The game was over, only nobody knew the score. 4-3? 5-3? 7-3? Bobby Valentine worked out the logic with a scrum of reporters but together they couldn't untangle it. "...Then it's a grand slam," insisted the skipper. "But he never touched the bases? Well I'll be doggone."
After five hours and forty-six minutes of fierce, nip-and-tuck ballplaying, the score question was the parlor game of the victors. There was one known known: the Mets won. How could a baseball game yield such ambiguity?
John Olerud cracked a two-run home run in the first inning in front of a home crowd at Shea, an especially delicious spectacle as Greg Maddux of the Braves was on the mound. The Mets' Masato Yoshi, cruising at first, hit a speed bump in the fourth inning as first Chipper Jones and then Brian Jordan hit RBI doubles, and the game was tied.
Then nobody scored. For four hours. The Braves sent in six pitchers and the home team rolled out nine, a lineup card's worth of right and left arms. Robin Ventura stood in, in the fifteenth inning, with the bases loaded and the game tied 3-3.
Let's step back. In 1918, Babe Ruth came up in the bottom of the ninth of a tie game with a runner on first and proceeded to bop a pitch into the seats. Babe kept a trotting-pace behind his runner and had made it to third base when the winning run crossed the threshold. So it went down into the box score: triple. There's good logic to this. In the bottom of the ninth the home team can inflict sudden death; the lights go out, so to speak, as soon as the winning-run crushes the threshold. Thirty-eight players of this era and before hit walk-off "home runs" that officially weren't. In 1920, a rule was tacked on creating an exception for four-base knocks. If your team is tied going into the home ninth and scores >1, you can bet that someone got a souvenir.
Ventura, of course, crushed Kevin McGlinchy's 2-1 offering, sending Roger Cedeno trotting home from third. But nobody else made it, as the Mets charged the the field and partied like it was 1999. Ventura was hung up (and lifted up) between first and second, so there was only one way to rule it: a single. This is baseball, after all, and one must pass through the motions, 1920 amendment or no. For one night, a strict construction of the original rule book reigned, and the only people truly unhappy? The betters holding the "over" on Vegas's 7.5 line.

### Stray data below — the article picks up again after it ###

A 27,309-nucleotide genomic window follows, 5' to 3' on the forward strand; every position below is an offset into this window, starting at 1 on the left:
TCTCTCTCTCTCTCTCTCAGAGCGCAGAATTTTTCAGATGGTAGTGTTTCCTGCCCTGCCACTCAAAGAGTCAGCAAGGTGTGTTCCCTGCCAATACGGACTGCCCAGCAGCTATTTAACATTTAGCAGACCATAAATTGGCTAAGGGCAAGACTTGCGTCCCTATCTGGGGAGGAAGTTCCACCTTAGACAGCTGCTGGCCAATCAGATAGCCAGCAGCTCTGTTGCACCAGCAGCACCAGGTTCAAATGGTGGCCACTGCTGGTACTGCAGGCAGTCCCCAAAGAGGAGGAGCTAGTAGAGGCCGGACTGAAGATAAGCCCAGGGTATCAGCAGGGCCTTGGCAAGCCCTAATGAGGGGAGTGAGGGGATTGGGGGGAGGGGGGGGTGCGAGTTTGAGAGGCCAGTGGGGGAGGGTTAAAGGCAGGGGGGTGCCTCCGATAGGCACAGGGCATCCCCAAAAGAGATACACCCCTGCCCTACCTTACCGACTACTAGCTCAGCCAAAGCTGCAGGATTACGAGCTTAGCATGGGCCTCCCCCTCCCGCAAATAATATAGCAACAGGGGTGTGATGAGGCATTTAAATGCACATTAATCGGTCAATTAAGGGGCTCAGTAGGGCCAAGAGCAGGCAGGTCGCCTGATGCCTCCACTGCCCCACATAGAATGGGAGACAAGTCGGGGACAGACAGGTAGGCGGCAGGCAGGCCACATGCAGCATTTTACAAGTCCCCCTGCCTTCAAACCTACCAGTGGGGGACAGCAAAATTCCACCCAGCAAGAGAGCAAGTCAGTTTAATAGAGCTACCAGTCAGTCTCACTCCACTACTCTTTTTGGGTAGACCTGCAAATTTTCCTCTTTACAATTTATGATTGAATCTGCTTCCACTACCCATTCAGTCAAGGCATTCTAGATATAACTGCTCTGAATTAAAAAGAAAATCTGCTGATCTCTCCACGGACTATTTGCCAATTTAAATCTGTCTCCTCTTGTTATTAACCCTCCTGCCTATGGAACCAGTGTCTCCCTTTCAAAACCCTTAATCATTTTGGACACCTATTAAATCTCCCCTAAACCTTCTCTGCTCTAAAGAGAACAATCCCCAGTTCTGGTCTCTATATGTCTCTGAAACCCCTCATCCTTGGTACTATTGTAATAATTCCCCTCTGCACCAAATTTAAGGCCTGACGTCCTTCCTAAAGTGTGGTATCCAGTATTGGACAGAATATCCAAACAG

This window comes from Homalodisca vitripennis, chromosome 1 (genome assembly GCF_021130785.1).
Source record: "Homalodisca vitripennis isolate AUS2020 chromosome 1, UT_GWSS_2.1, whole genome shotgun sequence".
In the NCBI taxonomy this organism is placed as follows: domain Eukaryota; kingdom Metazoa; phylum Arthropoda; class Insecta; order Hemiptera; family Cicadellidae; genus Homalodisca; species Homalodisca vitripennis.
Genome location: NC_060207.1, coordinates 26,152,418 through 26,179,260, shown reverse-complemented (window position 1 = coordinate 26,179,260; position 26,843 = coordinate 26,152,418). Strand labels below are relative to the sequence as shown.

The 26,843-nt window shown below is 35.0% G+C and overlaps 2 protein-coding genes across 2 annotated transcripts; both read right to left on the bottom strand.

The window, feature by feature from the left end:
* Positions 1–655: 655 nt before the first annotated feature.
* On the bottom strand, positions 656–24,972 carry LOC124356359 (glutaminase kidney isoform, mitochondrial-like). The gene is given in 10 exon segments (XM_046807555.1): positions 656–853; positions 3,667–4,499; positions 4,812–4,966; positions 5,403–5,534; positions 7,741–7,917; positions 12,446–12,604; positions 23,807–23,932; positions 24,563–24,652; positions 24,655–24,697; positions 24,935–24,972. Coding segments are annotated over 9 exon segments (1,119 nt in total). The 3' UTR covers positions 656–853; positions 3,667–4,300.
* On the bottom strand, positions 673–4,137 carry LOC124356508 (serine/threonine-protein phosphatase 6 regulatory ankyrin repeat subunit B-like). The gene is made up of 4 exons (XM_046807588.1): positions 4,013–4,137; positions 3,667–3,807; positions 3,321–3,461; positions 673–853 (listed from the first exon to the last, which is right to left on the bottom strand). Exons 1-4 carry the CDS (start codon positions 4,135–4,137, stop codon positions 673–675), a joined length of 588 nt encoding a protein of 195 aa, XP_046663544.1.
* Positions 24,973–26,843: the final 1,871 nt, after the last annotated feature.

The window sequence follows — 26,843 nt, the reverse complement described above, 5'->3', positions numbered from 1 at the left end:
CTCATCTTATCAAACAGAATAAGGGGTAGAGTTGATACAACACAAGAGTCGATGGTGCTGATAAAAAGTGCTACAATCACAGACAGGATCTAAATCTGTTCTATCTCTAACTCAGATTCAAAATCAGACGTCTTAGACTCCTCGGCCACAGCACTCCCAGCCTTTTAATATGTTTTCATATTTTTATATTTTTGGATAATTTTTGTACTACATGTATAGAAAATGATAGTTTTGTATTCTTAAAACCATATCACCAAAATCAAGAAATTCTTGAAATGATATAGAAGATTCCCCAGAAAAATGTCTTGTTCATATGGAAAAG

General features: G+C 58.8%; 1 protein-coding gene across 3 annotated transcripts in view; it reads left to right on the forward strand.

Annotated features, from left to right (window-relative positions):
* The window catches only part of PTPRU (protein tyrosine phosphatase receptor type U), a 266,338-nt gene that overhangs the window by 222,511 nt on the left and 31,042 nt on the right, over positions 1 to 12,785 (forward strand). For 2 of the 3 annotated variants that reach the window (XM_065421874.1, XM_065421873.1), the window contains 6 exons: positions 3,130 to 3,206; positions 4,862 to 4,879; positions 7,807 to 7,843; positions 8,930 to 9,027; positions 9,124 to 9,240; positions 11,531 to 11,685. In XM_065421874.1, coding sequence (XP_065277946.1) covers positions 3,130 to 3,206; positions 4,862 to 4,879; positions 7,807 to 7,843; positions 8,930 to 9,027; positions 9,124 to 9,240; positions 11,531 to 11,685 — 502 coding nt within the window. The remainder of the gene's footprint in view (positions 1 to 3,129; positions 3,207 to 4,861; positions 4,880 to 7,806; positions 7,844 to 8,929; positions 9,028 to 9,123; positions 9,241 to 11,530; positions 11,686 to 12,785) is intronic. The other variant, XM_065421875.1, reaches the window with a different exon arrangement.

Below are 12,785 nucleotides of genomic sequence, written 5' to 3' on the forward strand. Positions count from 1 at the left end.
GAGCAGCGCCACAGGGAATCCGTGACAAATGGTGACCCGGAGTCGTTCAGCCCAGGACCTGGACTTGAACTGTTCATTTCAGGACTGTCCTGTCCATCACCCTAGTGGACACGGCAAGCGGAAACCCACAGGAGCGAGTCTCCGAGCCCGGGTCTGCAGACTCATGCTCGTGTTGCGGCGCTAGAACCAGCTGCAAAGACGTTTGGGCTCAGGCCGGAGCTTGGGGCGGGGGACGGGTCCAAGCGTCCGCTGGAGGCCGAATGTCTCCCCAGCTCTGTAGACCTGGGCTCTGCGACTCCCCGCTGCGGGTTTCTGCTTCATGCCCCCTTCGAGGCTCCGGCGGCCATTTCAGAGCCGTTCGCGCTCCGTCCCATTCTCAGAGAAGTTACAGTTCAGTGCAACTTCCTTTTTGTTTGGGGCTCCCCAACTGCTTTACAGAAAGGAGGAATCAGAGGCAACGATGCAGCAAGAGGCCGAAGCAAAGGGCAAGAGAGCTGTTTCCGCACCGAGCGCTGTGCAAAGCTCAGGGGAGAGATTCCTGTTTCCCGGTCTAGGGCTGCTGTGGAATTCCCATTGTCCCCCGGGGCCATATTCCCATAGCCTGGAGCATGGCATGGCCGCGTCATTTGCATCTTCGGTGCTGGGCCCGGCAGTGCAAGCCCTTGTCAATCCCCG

Bonus: there have been two other "grand-slam singles" in history, both caused by the home run hitter crossing his leading runner on the base paths. These dopes were Dalton Jones in 1970 and Tim McCarver in 1976. Both were credited with a three-RBI single. Surely it's also happened that a hitter's been credited with a single and, on the same play, because of errant throws, come all the way around to complete an inside-the-park "grand slam single" of another color. But I can't immediately find a reference.
- Fresh from a stint with the Hashin Tigers of the NPB, Mark Johnson, 45 today, played 134 games with the 2000-02 Mets, mostly at 1B and occasionally in the outfield. In 2001 he hit .254/.338/.475 while playing nearly half a season, but an abysmally bad follow-up year ended his major league career.
- Meet the Folkers. Rich Folkers of Waterloo, Iowa, 66 today, got a cup of coffee with the 1970 Mets. It didn't go well, and the left-handed minor-league pitcher was traded away, eventually to resurface as a Cardinal.
Game of the Night
The '73 Mets, down two game to one, evened the World Series on this date by beating the A's, 6-1, at Shea Stadium. Jon Matlack pitched eight innings, allowing just three hits and an unearned run. Meanwhile Rusty Staub led the offensive charge, smacking a home run and three singles, good for 5 RBI. Staub, in his second year in blue and orange, had slugged .800 in the NLCS and owns a postseason slashline of ..341/.413/.683.
Amazin'-ly Tenuous Connection
October 17, 1771, saw the Milan premier of the opera Ascanio in Alba by the composer Wolfgang Amadeus Mozart, age 15. The Mets have had some prodigies. Dwight Gooden, at 19, was the youngest player to win Rookie of the Year and the youngest to lead the league in strikeouts. But even Doc was long in the tooth beside the rookie Ed Kranepool, who got his cup of
coffee cocoa in 1962 at age 17. For Ed, asking about voting preferences would be a clown question, bro. But at three games long, Kranepool's 1962 was a few arias short of an opera.